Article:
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Current study: Spiritual Warfare

15 October 2012

Week 42 Review - Monday October 15

     Matthew 8:18-34; 9:18-38
     Mark 4:35-5:43
     Luke 8:22-56; 9:57-62

Today’s readings are all about faith. Whether it’s the faith to leave all that’s familiar to follow Him, or the faith to humble yourself and ask for His help, all the stories today are about faith – or the lack of faith.

A story is told about a woman who once told the great D.L. Moody, “I have found a wonderful promise!” and quoted Psalm 56:3, “What time I am afraid, I will trust in thee.” Mr. Moody replied, “Let me give you a better one – Isaiah 12:2: ‘Behold God is my salvation; I will trust and not be afraid’”. Our characters today fall into those two camps, and of course there’s always the onlookers who for one reason or another chose to disbelieve or to plot against Jesus.

But before we begin with the faithful, we see a quick story about the cost of following Jesus.

Now when Jesus saw a crowd around him, he gave orders to go over to the other side. 19  And a scribe came up and said to him, “Teacher, I will follow you wherever you go.” 20 And Jesus said to him, “Foxes have holes, and birds of the air have nests, but the Son of Man has nowhere to lay his head.” 21 Another of the disciples said to him, “Lord, let me first go and bury my father.” 22 And Jesus said to him, “Follow me, and leave the dead to bury their own dead.” Matt 8:18-22 (ESV)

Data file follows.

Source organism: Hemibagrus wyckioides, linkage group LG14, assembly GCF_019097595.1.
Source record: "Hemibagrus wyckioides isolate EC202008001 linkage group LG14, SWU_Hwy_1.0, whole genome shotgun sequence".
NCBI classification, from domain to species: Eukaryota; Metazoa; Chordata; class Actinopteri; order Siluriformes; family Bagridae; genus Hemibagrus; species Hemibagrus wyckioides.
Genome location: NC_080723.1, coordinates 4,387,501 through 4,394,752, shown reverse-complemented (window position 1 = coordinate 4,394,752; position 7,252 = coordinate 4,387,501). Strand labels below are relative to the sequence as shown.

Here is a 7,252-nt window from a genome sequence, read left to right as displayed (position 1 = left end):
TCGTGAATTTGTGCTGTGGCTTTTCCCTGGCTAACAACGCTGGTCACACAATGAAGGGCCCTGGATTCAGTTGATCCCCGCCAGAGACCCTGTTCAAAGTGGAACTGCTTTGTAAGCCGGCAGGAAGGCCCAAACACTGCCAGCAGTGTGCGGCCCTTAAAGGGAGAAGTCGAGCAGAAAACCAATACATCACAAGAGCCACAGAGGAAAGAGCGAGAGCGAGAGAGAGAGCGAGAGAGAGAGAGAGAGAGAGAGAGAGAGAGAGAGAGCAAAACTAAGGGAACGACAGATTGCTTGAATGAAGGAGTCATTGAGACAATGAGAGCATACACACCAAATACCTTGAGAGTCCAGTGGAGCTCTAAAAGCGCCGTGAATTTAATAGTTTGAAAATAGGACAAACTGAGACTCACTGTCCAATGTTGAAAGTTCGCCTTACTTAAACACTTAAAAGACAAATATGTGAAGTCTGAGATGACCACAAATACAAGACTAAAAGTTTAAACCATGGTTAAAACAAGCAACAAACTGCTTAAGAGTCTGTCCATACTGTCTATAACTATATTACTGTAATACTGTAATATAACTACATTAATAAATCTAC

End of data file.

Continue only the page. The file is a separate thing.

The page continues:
Two men wanted to follow Jesus. He seems to give odd responses to each! The first wants to follow wherever Jesus goes… and Jesus reminds the man that life will be tough with nowhere to lay their heads. He tells the man that discipleship comes with a great cost. We don’t see the man following (was he possibly a rocky soil kinda guy?)

The second man told Jesus he would come after he buried his father. Jesus’ reply seems very harsh unless you know that that phrase was a figure of speech which meant “let me wait for my inheritance”. The man wanted to follow after he received something to make the journey easier. “Let the dead bury their dead”, in that context, becomes a reminder that he should allow those who are spiritually dead worry about the mundane things like creature comforts. This guy seems like he might have been sown in the thorns!

Jesus takes off in a boat with His disciples, those of the good soil. Because of the geography of the Sea of Galilee, sudden squalls frequently occur. Apparently this was a monster storm, because even the fishermen were frightened. Why did they lose their faith? They had Jesus’ promise of arrival (Mark 4:35) – but He never guaranteed them an easy trip (sounds like a parallel to our Christian walk and eventual hone in heaven). Jesus was there, right beside them, and asleep

In peace I will both lie down and sleep; for you alone, O Lord, make me dwell in safety.  Psalms 4:8 (ESV)

If it wasn’t something He could handle, He would have not been peaceful. Jesus knew that they were all protected by His Father! When they woke him up, frightened, He spoke to the sea and all was once again calm.